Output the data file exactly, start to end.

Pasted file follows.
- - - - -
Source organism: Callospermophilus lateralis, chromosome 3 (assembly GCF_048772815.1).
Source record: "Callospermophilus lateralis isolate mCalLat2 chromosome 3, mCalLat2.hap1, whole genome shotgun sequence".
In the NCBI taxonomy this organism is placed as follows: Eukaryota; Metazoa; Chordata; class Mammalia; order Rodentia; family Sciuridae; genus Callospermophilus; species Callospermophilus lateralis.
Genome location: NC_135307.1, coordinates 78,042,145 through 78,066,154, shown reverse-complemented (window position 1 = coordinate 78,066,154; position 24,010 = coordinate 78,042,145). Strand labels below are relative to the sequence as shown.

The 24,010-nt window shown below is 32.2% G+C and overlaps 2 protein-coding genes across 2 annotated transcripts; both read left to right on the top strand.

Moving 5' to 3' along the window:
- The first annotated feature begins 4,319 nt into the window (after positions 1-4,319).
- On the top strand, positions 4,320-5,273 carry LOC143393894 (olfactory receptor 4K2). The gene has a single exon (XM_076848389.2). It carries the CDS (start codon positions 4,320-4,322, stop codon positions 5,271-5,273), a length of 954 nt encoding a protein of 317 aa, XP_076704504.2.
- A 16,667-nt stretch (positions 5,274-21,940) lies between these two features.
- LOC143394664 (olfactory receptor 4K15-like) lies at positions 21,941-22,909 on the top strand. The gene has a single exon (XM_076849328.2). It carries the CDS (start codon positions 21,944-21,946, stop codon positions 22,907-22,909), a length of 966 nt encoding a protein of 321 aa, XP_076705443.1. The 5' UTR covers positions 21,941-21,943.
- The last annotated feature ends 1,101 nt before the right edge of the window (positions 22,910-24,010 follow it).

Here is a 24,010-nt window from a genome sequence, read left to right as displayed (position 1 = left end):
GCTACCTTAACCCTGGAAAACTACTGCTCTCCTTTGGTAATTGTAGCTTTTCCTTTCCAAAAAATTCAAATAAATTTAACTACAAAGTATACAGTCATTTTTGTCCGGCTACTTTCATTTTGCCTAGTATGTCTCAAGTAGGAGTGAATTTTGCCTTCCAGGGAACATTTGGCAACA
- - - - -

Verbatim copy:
Source organism: Callospermophilus lateralis, chromosome 3 (assembly GCF_048772815.1).
Source record: "Callospermophilus lateralis isolate mCalLat2 chromosome 3, mCalLat2.hap1, whole genome shotgun sequence".
In the NCBI taxonomy this organism is placed as follows: Eukaryota; Metazoa; Chordata; class Mammalia; order Rodentia; family Sciuridae; genus Callospermophilus; species Callospermophilus lateralis.
Genome location: NC_135307.1, coordinates 78,042,145 through 78,066,154, shown reverse-complemented (window position 1 = coordinate 78,066,154; position 24,010 = coordinate 78,042,145). Strand labels below are relative to the sequence as shown.

The 24,010-nt window shown below is 32.2% G+C and overlaps 2 protein-coding genes across 2 annotated transcripts; both read left to right on the top strand.

Moving 5' to 3' along the window:
- The first annotated feature begins 4,319 nt into the window (after positions 1-4,319).
- On the top strand, positions 4,320-5,273 carry LOC143393894 (olfactory receptor 4K2). The gene has a single exon (XM_076848389.2). It carries the CDS (start codon positions 4,320-4,322, stop codon positions 5,271-5,273), a length of 954 nt encoding a protein of 317 aa, XP_076704504.2.
- A 16,667-nt stretch (positions 5,274-21,940) lies between these two features.
- LOC143394664 (olfactory receptor 4K15-like) lies at positions 21,941-22,909 on the top strand. The gene has a single exon (XM_076849328.2). It carries the CDS (start codon positions 21,944-21,946, stop codon positions 22,907-22,909), a length of 966 nt encoding a protein of 321 aa, XP_076705443.1. The 5' UTR covers positions 21,941-21,943.
- The last annotated feature ends 1,101 nt before the right edge of the window (positions 22,910-24,010 follow it).

Here is a 24,010-nt window from a genome sequence, read left to right as displayed (position 1 = left end):
GCTACCTTAACCCTGGAAAACTACTGCTCTCCTTTGGTAATTGTAGCTTTTCCTTTCCAAAAAATTCAAATAAATTTAACTACAAAGTATACAGTCATTTTTGTCCGGCTACTTTCATTTTGCCTAGTATGTCTCAAGTAGGAGTGAATTTTGCCTTCCAGGGAACATTTGGCAACA